The newest criminal justice organization at the College of Criminal Justice is an elite chapter for masters’ students in homeland security studies pursuing careers in homeland security, intelligence, emergency management, and protective services.
The inaugural members of the Sam Houston State University (SHSU) Chapter of the Order of the Sword and Shield National Honor Society (Omikron, Sigma, Sigma) were inducted into the organization at a special ceremony in October. Founded in 2010, the Order of the Sword and Shield is the only national academic and professional honor society dedicated to the Homeland Security Enterprise.
“Not only will it be very beneficial for the students, but for the College and community as well,” said SHSU Chapter President Josh Marreel. “We will participate in community involvement projects, and it will help our security studies program to become nationally known.”
The society promotes critical thinking, high scholarship, and professional development; further enhances ethical standards of security professionals; and cultivates a high order of personal standards. It also prepares communities for emergency situations, providing informational events annually.
To become a member of the Order of the Sword and Shield National Honor Society at SHSU, students must have completed 50% of the credits toward their graduate degree, maintain a 3.5 average, and demonstrate leadership competence. The inaugural group inducted 14 members into the OSS, including three online students. In addition to masters’ students, the group is encouraging Security Studies alumni to join the professional track of the OSS and hopes to expand its reach to undergraduate students when a bachelor’s degree is launched in the future.
The SHSU chapter of the OSS initiated with the help of Dr. Magdalena Denham, its Coordinator, was able to raise $1,000 in a matter of weeks through a GoFundMe campaign launched by the executive student leadership of the OSS; the students’ self-funding of the inaugural event was possible because of generous contributions of the supporters.
“We are starting to lay the foundation for future members of the organization,” said Ivan Ayo, Secretary of the chapter. “We are here to be involved in the program. The criminal justice program is big, and we want to make the Security Studies program just as big.”
The group hopes to begin community service projects in the Spring, which may include hosting well-known speakers or teaching emergency management skills to children in the Huntsville school system. They also plan to contribute to the College’s new scholarship honoring the life of Deputy Darren Goforth, who was viciously murdered while pumping gas into his patrol car while on duty.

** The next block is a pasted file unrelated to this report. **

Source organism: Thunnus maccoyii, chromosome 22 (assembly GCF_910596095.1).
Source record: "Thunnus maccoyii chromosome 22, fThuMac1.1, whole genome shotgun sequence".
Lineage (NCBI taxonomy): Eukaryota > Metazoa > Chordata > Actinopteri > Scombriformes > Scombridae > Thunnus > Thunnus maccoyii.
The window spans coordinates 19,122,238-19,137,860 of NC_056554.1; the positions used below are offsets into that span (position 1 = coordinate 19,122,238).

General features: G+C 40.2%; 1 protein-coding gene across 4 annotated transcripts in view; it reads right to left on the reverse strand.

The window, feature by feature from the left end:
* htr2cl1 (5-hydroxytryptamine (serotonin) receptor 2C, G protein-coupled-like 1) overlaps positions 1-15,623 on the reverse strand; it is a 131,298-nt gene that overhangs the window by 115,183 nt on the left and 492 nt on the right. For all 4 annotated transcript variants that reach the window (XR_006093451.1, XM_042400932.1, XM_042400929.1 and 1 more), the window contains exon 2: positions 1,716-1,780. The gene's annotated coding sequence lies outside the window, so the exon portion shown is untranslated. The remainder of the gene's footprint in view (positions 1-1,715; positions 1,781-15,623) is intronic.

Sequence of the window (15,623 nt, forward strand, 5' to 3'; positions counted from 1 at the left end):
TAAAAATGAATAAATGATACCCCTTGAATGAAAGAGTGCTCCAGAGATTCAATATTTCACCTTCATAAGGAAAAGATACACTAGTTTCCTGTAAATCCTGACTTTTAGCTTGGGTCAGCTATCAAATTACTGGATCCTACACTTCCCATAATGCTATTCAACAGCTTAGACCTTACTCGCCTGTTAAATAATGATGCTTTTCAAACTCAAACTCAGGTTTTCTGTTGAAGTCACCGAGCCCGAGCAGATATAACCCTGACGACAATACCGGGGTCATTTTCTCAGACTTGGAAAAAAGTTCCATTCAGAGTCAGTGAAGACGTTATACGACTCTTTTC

“Our motto is ‘Out of Knowledge Comes Peace’, said Benzon Koshy-John, Vice President of the Organization.
The four core values of the new Honor Society are Ethics, Excellence, Knowledge, and Peace. Honor Societies evolved from secret Honor Societies such as the oldest Honor Society in the New World, Phi Beta Kappa founded in 1776 at the College of William and Mary. “Whilst our students are no longer under the pressures to illuminate clandestinely, their mission, just like among the Honor Societies of the past, remains that of liberation,” said Dr. Denham, the Chapter Coordinator. “Liberation from corruption to Ethics, from mediocrity to Excellence, from ignorance to Knowledge, and ultimately from conflict to Peace.”
The honored guest at the induction ceremony, General Miroslaw Schossler, the Vice-Commander in Chief of the Polish National Police, addressed the inductees and encouraged them to use the Shield to protect the vulnerable, to shield communities from harm, and to safeguard core social justice values. He told the students to reserve the sword only for those moments when the vulnerable, the communities, and the social justice values are in an imminent peril. Several other members of a delegation from the Polish National Police were in attendance, as was Dr. Phillip Lyons, Dean of the College.
The Honor Society of the Sword and Shield (Omikron Sigma Sigma) joins the other nine student organizations currently active at the College of Criminal Justice, including Alpha Phi Sigma, the Crime Victim Services Alliance, the Graduate Student Organization, Kats for CASA, Lambda Alpha Epsilon, the National Association of Blacks in Criminal Justice, the National Organization of Hispanics in Criminal Justice, Phi Alpha Delta, and the Society of Forensic Science.